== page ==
It was distributed through infected email attachments, which were propagated via vast spam networks, as well as through the Gameover ZeuS botnet. Once it had compromised a system, it would then systematically encrypt document and media files with strong RSA public-key cryptography.
The victim would then have a short amount of time to pay a ransom of $400 USD or €400 EUR, either through Bitcoin, or through GreenDot MoneyPak — a pre-paid voucher system favored by cyber criminals. If the victim failed to pay within 72 hours, the operators threatened that they would delete the private key, rendering decryption impossible.
In June 2014, the CryptoLocker distribution servers were taken down a coalition of academics, security vendors, and law enforcement agencies in Operation Tovar. Two vendors — FireEye and Fox-IT — were able to access a database of private keys used by CryptoLocker. They then released a service which allowed victims to decrypt their files for free.
Although CryptoLocker was short-lived, it definitively proved that the crypto-ransomware model could be a lucrative one, and resulted in a quasi digital arms race. While security vendors prepared mitigation, criminals released ever-sophisticated ransomware variants.
TorrentLocker and CryptoWall: Ransomware Gets Smarter
One of these enhanced ransomware variants was TorrentLocker, which emerged shortly after the fall of CryptoLocker.
This is a rather pedestrian form of crypto-ransomware. Like most forms of crypto-ransomware, its attack vector is malicious email attachments, especially Word documents with malicious macros. Once a machine is infected, it will encrypt the usual assortment of media and office files using AES encryption.
The biggest difference was in the ransom notes displayed. TorrentLocker would display the ransom required in the victim’s local currency. So, if the machine infected was based in Australia, TorrentLocker would display the price in Australian dollars, payable in BitCoin. It would even list local BitCoin exchanges.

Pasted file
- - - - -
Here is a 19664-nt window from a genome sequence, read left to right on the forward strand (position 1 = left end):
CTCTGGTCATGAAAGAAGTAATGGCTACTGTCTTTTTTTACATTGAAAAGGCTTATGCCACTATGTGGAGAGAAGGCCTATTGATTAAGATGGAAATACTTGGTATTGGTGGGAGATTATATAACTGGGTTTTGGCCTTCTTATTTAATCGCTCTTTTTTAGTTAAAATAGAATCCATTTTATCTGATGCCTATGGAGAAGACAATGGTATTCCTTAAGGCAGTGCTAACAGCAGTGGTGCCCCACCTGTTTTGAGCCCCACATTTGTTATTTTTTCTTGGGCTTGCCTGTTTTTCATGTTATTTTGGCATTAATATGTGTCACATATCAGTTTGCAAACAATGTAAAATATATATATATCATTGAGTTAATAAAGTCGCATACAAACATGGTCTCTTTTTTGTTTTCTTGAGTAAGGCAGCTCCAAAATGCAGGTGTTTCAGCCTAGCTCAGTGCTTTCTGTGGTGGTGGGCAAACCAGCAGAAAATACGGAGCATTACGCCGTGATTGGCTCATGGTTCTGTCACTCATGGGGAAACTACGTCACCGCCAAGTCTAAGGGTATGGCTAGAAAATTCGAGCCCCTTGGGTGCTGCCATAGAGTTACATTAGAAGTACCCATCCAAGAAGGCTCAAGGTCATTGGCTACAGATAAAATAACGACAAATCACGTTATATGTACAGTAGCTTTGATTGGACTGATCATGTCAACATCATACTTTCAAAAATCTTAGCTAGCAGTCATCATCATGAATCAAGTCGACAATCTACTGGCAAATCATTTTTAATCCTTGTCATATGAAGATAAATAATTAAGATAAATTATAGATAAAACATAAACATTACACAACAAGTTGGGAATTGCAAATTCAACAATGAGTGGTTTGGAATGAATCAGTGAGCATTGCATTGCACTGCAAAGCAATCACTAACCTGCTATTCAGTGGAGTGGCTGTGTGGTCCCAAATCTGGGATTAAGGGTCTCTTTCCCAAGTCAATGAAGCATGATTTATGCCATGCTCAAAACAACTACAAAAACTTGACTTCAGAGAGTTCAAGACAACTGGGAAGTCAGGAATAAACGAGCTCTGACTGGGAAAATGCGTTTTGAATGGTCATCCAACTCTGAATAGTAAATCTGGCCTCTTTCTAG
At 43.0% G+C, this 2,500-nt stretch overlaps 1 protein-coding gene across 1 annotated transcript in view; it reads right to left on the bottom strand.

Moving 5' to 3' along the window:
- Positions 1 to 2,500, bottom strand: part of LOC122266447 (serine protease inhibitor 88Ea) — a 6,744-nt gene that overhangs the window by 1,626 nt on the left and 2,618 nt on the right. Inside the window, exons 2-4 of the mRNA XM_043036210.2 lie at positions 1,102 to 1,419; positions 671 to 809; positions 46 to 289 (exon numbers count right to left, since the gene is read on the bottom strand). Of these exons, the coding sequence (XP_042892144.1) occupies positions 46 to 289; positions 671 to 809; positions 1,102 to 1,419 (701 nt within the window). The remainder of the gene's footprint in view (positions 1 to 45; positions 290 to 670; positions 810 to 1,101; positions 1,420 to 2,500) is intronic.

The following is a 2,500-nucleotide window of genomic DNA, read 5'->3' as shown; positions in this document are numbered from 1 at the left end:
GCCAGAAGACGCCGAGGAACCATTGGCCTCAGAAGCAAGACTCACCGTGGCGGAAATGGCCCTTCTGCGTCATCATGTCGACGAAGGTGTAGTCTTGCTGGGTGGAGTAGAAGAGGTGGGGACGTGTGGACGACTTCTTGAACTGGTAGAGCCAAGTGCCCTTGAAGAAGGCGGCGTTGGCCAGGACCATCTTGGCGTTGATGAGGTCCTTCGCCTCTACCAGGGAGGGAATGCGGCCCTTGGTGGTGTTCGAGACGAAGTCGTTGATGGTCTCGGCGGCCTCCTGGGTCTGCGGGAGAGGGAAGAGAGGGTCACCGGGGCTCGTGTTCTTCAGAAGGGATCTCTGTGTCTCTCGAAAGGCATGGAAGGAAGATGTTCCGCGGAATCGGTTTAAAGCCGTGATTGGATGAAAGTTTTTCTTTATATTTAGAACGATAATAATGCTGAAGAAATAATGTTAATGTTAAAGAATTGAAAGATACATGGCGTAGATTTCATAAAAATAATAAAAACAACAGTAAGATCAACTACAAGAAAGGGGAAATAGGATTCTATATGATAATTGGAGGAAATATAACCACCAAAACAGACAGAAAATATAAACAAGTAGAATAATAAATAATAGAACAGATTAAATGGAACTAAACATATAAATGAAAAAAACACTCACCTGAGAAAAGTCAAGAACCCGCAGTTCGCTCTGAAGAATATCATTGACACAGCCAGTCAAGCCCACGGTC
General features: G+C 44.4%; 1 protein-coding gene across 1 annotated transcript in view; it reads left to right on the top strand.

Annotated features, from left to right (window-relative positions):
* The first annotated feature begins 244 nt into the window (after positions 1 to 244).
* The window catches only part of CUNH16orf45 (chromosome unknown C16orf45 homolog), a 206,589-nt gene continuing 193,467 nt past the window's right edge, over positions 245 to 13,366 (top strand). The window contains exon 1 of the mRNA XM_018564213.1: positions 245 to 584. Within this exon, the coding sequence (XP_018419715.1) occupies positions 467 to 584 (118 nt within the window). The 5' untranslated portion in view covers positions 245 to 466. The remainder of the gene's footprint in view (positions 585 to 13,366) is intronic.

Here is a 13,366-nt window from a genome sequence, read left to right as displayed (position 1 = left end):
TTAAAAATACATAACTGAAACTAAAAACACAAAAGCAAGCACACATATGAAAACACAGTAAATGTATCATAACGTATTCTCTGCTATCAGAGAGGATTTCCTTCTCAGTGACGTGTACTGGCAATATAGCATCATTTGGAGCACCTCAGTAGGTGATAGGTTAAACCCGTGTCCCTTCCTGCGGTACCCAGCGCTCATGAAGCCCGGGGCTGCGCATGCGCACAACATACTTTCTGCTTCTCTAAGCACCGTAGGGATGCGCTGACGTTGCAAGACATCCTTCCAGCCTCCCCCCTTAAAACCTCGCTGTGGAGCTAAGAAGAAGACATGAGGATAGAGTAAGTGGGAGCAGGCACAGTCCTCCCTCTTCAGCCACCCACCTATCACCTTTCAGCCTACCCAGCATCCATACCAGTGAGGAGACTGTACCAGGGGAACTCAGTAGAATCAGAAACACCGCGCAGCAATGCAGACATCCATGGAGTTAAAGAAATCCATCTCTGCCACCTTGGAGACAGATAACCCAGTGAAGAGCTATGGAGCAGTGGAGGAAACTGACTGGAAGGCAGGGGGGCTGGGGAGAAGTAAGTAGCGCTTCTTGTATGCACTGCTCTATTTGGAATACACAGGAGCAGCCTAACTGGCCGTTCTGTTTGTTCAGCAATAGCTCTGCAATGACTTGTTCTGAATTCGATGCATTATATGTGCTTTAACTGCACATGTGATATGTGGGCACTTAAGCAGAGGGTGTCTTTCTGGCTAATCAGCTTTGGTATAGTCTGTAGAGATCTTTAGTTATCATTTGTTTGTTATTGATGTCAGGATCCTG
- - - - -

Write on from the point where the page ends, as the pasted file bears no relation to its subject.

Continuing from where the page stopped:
There have even been innovations in the infection and obfuscation process. Take CryptoWall 4.0, for example, the latest strain in the feared family of crypto-ransomware.
This has changed the way it infects systems, and now renames all infected files, thus preventing the user from determining what has been encrypted, and making it harder to restore from a backup.
Ransomware Now Targets Niche Platforms
Overwhelmingly, ransomware targets computers running Windows, and to a lesser extent smartphones running Android. The reason why can mostly be attributed to market share. Far more people use Windows than Linux. This makes Windows a more attractive target for malware developers.
But over the past year, this trend has started to reverse — albeit slowly — and we are starting to see crypto-ransomware being targeted towards Mac and Linux users.
Linux.Encoder.1 was discovered in November, 2015 by Dr.Web — a major Russian cyber-security firm. It is remotely executed by a flaw in the Magento CMS, and will encrypt a number of file-types (office and media files, as well as file-types associated with web applications) using AES and RSA public key cryptography. In order to decrypt the files, the victim will have to pay a ransom of one bitcoin.
Earlier this year, we saw the arrival of the KeRanger ransomware, which targeted Mac users. This had an unusual attack vector, as it entered systems by infiltrating the software updates of Transmission – a popular and legitimate BitTorrent client.
While the threat of ransomware to these platforms is small, it is undeniably growing and cannot be ignored.
The Future of Ransomware: Destruction as a Service
So, what does the future of ransomware look like? If I had to put it into words: brands, and franchises.
First, let’s talk about franchises. An interesting trend has emerged in the past few years, in the respect that the development of ransomware has become incredibly commoditized. Today, if you get infected with ransomware, it’s entirely plausible that the person who distributed it, is not the person who created it.
Then there’s branding. While many ransomware strains have earned name-recognition for the destructive power they possess, some manufacturers are aiming to make their products as anonymous and generic as possible.
The value of a white-label ransomware is that it can be rebranded. From one main ransomware strain, hundreds more can emerge. It’s perhaps this reason why in the first quarter of 2015, over 725,000 ransomware samples were collected by McAfee Labs. This represents a quarterly increase of almost 165%.
It seems extremely unlikely that law enforcement and the security industry will be able to hold back this surging tide.
Have you been hit by ransomware? Did you pay up, lose your data, or manage to overcome the problem some other way (perhaps a backup)? Tell us about it in the comments!